What Happened to the Wonderful World of Tact & Diplomacy?
Youth Get a Bad Rep
Listening about a new program coming to the educational institute I work for, my attention was peaked when the coordinator said there would be a class to teach “tact and diplomacy”. I was intrigued because I am in the business of image, etiquette and leadership in my side hustle, VNC Image and Leadership. Tact and diplomacy are things I teach or talk about.
In my opinion, the basics of manners, protocol, image and respect (the precursors to tact and diplomacy) are in demand in this world we live in. I noticed it when I was an employment counsellor. Clients would smell like marijuana smoke, slouch , wipe their noses on their sleeves and be not be able to get through a sentence without using curse words. Of course, I paint a picture of the most needy clients of tact and diplomacy but there were many who just didn’t know what they didn’t know. Simple tips for making a good impression and earning credibility were never taught, modelled or reinforced.
To me, including “tact and diplomacy” in a college degree program was a great idea to address this simple but overlooked gap in our current society. It got me to thinking, however, “why is this such an issue today”? After some consideration, I came up with a list of what I thought could be causing the shift away from these essential life skills. I am not an expert and have not done empirical research but based on years of observation and discussions, I came up, what I think, might be possible contributors to this phenomenon.
It’s a busy world with many households having 1 or 2 working parents. These parents then have to manage the household, volunteer commitments and children’s extra-curricular schedule. With all the commitments and pressure to be all to all, the time and opportunity to teach and model tact and diplomacy is significantly less than our generational seniors. Not-to-mention, much time is spent outside the home or with other care providers, where external influences can affect behaviour; some of which, may not be favourable.
Lack of structured religion
Typically, good things come out of regular church attendance despite one’s stance on religion or faith. There is a common practice in most faiths to preach The Golden Rule, “do unto others as you would have done unto you”. It fosters community, provides a spiritual connection, reinforces social and civic duty and allows for the facilitation of gratitude and respect. With the decline in church attendance over the past several decades, this is a resource that isn’t being accessed or introduced to our young to enlighten them on such things.
Decorum or comportment aren’t taught in school today
My parents and grandparents talked about classes in decorum and/or comportment. There were regular inspections on one’s wardrobe, posture or etiquette. They hated them but indicated they were important for how they developed as individuals. It came down to respect. Respect for oneself and respect for others. Paying attention to wardrobe, posture and etiquette instills self-care skills that aid in the development of self esteem. It also demonstrates an awareness of the impact of behaviour and/or communication on others. Once a part of the daily school routine, now is left to parents and care providers to instill. Those not equipped with the information or the healthy self concept, may not be able to educate the new generation with these important attributes.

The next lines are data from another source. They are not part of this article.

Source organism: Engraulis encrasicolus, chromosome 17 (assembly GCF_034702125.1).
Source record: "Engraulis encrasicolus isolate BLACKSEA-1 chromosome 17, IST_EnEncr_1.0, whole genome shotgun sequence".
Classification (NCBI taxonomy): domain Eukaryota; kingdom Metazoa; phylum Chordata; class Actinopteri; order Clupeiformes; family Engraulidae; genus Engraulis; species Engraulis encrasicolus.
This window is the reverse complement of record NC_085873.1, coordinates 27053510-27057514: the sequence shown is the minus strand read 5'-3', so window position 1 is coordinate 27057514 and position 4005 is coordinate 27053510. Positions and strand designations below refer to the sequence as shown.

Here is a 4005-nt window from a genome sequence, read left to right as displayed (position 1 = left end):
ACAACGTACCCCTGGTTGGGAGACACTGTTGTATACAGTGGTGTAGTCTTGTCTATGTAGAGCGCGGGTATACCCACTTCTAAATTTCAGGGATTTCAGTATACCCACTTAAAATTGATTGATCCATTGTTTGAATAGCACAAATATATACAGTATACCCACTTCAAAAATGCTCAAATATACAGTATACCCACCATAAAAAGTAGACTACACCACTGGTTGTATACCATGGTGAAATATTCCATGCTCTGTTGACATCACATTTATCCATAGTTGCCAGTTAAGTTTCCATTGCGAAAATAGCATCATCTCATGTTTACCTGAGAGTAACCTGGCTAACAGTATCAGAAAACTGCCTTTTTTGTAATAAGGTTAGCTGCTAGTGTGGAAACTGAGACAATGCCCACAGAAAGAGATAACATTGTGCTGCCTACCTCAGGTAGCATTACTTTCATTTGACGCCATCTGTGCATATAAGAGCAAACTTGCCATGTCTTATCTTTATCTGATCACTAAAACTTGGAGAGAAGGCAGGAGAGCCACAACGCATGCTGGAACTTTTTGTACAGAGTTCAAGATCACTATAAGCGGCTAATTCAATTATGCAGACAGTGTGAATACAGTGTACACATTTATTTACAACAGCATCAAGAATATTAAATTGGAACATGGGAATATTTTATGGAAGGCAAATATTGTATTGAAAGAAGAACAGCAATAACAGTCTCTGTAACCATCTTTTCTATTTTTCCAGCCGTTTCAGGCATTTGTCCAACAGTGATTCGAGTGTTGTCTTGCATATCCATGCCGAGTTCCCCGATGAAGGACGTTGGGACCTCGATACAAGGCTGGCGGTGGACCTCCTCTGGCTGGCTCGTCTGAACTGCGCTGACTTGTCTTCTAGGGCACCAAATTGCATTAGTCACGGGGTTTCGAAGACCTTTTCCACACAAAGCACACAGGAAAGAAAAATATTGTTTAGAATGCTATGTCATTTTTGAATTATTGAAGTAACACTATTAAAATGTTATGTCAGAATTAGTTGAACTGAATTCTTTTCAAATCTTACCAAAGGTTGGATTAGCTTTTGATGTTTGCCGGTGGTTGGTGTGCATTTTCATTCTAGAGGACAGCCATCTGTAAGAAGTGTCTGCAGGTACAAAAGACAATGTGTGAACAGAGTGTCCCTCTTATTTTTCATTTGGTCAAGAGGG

Many events, trends and the availability of research data, has contributed to the phenomenon known as “helicopter parenting“. Parents feel they have to take an active role in ensuring the safety of their children. Children are never to be left alone before the age of 10. Play grounds have guidelines so that no child shall ever be harmed lest a liability suit ensue. All children must receive trophies at the end of a sports season so no one feels the pain of losing. As a result, unfortunately, this “helicopter parenting” has taken away the opportunity for them to develop physical independence as well as independence of thought. They cannot learn to problem-solve or troubleshoot if they have limited failures to teach them what-not-to-do. They cannot explore boundaries and learn control and self-monitoring if they cannot be free to make the mistakes that lead to ultimate success. Many youth today develop a sense of entitlement because of the overprotective nature of parenting today. When safety, comfort and decisions and are provided unconditionally, the learned behaviour is these commodities should always be available.
As our society embraces new or varied cultures, the lines of understanding of what is respectful or civil may become blurred. What was once considered polite and cordial to some may not be considered the same to others if they have a different understanding or perspective. A new sensitivity and openness to these different perspectives are quickly becoming a necessity as our world becomes more globalized.
The impact of technology on our lives becomes more apparent and comes at us at a much quicker pace than ever before. It changes the way we communicate no doubt. A dichotomy of respect has emerged between those who are having to embrace newer and quicker technologies and those who are born into it and don’t need to embrace for it is their world. Many adults complain that technology creates disrespect when it is used in place of face-to-face communication. Youth today, don’t necessarily regard technology use as rude because this what they know and this is how they communicate. Because technology has moved in (what seems) so quickly, it is changing the rules of etiquette and courtesy when it comes to communication.
Curious to learn more about Tact and Diplomacy? Head over to The Art of Tact and Diplomacy.